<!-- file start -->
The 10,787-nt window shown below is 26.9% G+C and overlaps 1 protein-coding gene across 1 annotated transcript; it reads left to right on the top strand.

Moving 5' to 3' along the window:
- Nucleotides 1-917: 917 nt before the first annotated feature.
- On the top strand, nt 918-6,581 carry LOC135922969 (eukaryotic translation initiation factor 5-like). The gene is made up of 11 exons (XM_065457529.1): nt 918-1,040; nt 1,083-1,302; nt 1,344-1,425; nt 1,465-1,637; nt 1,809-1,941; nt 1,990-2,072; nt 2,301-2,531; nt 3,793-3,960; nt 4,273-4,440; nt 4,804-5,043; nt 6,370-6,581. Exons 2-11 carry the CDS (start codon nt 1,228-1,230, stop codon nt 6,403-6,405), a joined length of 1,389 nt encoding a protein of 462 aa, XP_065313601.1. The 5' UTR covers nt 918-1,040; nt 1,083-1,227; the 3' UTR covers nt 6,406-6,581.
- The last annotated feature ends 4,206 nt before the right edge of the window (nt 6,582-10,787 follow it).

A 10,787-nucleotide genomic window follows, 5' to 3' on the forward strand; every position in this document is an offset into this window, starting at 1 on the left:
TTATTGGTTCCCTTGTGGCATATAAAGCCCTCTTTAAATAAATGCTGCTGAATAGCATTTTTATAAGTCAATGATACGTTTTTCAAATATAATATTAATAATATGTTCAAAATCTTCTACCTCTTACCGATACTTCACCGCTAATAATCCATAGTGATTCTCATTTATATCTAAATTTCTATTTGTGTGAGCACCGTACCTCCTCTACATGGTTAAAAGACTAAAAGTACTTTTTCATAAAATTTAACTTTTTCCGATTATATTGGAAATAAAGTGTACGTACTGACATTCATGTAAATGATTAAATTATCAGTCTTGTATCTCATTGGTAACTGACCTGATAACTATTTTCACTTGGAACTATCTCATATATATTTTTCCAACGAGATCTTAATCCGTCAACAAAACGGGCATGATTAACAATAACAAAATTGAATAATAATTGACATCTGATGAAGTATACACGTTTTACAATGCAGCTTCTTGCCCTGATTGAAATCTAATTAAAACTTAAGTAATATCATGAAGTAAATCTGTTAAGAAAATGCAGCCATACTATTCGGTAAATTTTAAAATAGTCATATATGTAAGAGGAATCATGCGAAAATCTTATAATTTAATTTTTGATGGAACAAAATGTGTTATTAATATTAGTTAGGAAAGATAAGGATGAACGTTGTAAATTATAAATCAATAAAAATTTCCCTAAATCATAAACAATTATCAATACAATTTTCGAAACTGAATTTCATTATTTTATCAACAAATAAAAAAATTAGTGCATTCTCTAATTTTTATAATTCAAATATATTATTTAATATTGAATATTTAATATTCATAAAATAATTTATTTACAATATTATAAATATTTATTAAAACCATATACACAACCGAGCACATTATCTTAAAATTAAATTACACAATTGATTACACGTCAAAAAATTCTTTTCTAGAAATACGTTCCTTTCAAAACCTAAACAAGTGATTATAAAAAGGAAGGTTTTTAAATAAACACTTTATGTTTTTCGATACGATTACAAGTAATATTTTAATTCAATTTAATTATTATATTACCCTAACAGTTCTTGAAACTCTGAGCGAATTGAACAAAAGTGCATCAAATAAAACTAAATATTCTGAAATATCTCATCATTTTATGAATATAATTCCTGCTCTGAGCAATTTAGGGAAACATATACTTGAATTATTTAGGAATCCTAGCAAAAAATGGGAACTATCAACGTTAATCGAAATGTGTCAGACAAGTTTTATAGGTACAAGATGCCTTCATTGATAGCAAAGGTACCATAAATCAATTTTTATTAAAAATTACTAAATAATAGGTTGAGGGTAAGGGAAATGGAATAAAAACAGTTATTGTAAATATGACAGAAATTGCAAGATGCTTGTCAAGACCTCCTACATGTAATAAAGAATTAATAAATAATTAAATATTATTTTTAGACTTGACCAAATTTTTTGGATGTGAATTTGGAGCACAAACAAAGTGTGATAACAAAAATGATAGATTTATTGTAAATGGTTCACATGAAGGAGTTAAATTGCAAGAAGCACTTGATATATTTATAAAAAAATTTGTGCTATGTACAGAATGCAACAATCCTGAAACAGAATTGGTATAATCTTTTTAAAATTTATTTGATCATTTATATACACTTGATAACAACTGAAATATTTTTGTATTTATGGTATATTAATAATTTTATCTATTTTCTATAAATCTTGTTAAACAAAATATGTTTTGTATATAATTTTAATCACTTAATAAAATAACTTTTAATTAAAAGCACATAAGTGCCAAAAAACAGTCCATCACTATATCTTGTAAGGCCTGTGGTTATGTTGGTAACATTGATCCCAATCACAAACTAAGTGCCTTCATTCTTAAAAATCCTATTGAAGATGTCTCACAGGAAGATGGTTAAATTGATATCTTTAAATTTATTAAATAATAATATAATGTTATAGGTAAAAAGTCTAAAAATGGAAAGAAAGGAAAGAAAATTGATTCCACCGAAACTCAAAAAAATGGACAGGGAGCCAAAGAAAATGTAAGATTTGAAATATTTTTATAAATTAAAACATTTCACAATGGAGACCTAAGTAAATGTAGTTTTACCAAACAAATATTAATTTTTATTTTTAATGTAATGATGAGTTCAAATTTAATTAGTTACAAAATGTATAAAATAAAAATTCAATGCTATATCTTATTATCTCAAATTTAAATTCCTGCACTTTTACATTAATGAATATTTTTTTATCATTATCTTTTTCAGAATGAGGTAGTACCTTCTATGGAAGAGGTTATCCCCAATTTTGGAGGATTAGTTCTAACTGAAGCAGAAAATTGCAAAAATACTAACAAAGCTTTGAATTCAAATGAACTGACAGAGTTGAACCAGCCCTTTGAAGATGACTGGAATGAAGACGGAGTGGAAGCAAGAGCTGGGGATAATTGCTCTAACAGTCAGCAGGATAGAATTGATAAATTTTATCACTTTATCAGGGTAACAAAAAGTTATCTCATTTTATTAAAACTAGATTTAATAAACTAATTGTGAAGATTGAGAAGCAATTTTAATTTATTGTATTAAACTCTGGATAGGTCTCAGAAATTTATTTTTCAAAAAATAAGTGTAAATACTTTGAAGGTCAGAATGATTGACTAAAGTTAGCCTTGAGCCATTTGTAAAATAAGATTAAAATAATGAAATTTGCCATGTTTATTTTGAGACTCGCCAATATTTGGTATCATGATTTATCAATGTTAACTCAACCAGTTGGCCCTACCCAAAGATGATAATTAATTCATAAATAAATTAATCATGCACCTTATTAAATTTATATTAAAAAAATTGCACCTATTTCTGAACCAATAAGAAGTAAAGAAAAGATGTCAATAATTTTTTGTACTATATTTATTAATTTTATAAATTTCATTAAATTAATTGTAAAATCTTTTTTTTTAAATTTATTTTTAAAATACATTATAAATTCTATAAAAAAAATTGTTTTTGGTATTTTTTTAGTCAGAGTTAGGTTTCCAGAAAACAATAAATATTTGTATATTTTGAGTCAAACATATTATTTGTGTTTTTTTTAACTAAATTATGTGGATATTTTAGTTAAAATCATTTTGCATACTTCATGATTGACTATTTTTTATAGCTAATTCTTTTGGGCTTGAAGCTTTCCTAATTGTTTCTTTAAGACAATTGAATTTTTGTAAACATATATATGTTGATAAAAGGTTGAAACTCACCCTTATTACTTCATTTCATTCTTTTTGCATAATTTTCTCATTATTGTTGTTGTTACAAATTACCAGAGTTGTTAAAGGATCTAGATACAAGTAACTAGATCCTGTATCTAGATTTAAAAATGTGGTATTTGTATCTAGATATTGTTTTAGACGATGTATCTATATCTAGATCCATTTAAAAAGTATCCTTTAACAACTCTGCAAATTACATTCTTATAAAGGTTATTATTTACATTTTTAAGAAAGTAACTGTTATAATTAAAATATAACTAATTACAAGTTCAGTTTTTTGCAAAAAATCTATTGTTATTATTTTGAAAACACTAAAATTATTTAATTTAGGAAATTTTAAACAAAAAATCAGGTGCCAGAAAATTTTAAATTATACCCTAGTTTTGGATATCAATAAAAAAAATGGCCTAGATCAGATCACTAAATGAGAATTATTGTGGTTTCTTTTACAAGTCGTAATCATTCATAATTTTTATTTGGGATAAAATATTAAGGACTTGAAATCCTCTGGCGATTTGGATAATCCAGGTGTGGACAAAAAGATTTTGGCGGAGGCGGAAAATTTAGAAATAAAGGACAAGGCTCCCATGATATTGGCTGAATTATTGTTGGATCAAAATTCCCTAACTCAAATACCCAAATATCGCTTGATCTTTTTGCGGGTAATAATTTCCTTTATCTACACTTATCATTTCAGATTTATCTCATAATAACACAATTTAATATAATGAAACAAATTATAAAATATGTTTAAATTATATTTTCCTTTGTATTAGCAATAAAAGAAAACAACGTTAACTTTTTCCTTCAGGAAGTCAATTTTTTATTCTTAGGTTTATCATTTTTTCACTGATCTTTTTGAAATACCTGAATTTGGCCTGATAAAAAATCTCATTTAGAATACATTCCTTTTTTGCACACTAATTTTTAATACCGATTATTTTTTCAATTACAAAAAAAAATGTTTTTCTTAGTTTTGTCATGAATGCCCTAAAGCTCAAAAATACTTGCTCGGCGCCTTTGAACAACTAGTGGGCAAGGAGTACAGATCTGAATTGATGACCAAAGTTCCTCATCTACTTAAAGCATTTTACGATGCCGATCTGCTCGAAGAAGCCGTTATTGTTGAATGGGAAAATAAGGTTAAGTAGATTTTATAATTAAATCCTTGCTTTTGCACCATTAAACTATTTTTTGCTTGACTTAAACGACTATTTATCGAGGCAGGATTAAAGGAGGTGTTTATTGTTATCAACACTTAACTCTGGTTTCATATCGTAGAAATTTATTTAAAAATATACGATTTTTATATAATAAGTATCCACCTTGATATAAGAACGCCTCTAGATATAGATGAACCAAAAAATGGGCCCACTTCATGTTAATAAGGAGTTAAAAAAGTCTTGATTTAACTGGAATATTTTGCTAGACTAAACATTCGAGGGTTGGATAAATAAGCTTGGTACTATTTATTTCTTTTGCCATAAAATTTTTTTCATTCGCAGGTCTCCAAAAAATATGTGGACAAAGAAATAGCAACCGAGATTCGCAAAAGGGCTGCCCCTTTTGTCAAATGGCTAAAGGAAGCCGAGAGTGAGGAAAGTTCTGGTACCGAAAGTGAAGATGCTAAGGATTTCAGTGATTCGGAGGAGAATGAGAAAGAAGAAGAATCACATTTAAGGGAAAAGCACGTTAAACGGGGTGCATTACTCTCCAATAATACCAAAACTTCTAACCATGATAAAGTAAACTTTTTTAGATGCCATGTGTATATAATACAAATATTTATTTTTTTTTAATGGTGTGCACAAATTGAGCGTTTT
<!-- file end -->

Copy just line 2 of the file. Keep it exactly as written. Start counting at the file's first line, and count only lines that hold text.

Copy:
Moving 5' to 3' along the window: